So, how do you tell spam comments apart from legitimate ones? They’re usually pretty obvious. Common indicators include spammy-sounding usernames (“Cheap E-Cigs,” “bestautodeals.com”); links to suspicious URLs; generic, poorly worded comments; and paragraph-length strings of keywords or URLs. In contrast, a legitimate comment will typically contain a thoughtful, relevant observation about your content (though sometimes it might be a mere “thank you”).
Keep in mind that you should never set blog comments to be approved automatically. Even though comments can be deleted retroactively, allowing anyone to post anything at any time is risky business. In contrast, setting your comments to be approved manually will give you full control over what ends up in your blog’s comment section.
What are trackbacks and pingbacks, and how should I approach them?
In case you aren’t familiar with these terms, let’s define them briefly:
• Trackback: A manual notification from another website that has linked to one of your posts, typically sent in hope of acquiring a backlink.
• Pingback: An automated version of a trackback
When you approve a trackback, it displays as a comment and creates a reciprocal link from your site to the sender’s site. If you don’t approve it, it remains a one-way link from their site, which doesn’t have any effect on yours, other than possibly some additional traffic.
The main problem with trackbacks is that most come from spam sites, which is why, like comments, you shouldn’t set them to be approved automatically. This would give spammers free range to create backlinks from your website to theirs, which would hurt your SEO. However, even if a legitimate site sends you a trackback, you should think twice before approving it. Why? Because it essentially cancels out the SEO benefit of having another site link to yours. Google doesn’t like reciprocal links; it basically sees it as link-swapping—a mutual attempt to game the system. This isn’t a hard rule, and sometimes you may want to approve a trackback as an act of goodwill or mutual respect, but in general, you shouldn’t make it a habit.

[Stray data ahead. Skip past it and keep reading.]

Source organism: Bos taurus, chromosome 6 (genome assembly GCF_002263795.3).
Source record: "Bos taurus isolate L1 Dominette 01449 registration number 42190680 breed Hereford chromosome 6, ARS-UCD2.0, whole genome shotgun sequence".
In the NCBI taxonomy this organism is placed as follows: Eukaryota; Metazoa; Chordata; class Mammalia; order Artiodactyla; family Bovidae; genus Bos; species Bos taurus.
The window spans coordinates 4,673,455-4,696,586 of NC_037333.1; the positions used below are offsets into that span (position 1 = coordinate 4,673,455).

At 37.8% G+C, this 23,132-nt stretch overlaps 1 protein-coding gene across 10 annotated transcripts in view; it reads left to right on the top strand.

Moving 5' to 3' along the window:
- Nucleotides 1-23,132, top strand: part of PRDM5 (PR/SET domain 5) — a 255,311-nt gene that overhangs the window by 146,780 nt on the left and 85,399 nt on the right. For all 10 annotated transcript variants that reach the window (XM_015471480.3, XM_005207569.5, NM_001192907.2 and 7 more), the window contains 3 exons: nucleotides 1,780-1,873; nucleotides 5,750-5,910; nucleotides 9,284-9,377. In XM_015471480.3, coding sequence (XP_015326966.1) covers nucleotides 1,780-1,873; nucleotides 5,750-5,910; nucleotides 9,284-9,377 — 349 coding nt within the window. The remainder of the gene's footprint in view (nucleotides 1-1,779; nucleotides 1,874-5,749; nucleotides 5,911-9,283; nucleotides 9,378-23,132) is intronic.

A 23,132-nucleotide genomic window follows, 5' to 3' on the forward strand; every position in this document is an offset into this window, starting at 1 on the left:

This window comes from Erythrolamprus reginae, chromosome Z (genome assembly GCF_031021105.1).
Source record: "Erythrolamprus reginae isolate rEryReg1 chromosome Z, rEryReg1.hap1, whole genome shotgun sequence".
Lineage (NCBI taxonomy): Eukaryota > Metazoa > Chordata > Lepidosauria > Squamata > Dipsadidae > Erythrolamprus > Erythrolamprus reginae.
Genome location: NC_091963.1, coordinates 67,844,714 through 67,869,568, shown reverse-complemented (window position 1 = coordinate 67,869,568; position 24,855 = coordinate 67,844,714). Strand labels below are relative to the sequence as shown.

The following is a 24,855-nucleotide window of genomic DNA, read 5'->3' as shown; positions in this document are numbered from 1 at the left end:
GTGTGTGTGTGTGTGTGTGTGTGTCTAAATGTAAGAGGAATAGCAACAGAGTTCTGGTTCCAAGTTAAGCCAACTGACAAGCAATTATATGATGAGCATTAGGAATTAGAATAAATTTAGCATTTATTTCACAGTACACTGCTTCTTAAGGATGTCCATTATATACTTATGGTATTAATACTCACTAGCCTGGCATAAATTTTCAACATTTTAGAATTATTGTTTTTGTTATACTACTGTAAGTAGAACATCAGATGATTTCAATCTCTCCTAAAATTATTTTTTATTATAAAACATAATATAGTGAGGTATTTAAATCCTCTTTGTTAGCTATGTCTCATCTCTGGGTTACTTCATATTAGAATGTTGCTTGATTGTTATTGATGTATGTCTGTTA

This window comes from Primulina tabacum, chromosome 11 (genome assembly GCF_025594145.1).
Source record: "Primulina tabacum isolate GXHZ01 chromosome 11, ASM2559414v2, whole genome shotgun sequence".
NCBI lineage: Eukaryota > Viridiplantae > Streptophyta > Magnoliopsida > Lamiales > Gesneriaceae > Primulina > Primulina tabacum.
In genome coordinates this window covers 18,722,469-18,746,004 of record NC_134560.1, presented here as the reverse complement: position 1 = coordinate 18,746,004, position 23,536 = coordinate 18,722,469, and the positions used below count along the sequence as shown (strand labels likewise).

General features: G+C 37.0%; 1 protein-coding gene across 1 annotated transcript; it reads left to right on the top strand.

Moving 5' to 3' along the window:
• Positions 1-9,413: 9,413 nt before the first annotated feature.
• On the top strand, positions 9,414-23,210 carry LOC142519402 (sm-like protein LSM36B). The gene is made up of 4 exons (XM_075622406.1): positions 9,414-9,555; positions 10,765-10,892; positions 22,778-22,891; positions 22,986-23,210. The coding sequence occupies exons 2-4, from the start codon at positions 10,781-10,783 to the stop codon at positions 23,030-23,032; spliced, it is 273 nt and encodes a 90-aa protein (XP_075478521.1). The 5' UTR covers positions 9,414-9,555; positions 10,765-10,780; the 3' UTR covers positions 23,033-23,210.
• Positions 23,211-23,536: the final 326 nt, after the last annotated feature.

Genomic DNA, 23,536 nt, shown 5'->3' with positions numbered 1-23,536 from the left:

If you’re considering disabling trackbacks altogether, keep in mind that they do offer a couple of benefits. For one, if you’re fortunate enough to receive a link from a high-profile site, you’ll want to know about it (you won’t if trackbacks are disabled). Another consideration is content scrapers—websites that repost your content word for word and leave a link to your site to avoid copyright infringement. Link or not, it’s still copyright infringement to publish someone else’s content without permission. In such cases, trackbacks allow you to check in on who is linking to your site and report instances of content scraping to Google.
How can I improve the quality of interactions in my blog’s comment section?
Other than censoring spam, there are a couple of ways you can influence interactions on your business blog. One is to require users to register with your website before they can leave comments. This will cut down on spam comments, but it may also discourage non-spam users from commenting, so you’ll have to weigh the pros and cons of this choice.
Another smart strategy is to direct the conversation by asking for user input at the end of each post. For example, end an article about shopping for plumbing fixtures with:
Have you had a positive/negative experience when shopping for plumbing fixtures?
We want to hear about it! Please leave a comment below.
By anticipating reader comments and directing the conversation, you’re more likely to receive relevant responses.
To learn more about business website management and digital marketing, read our other blog posts.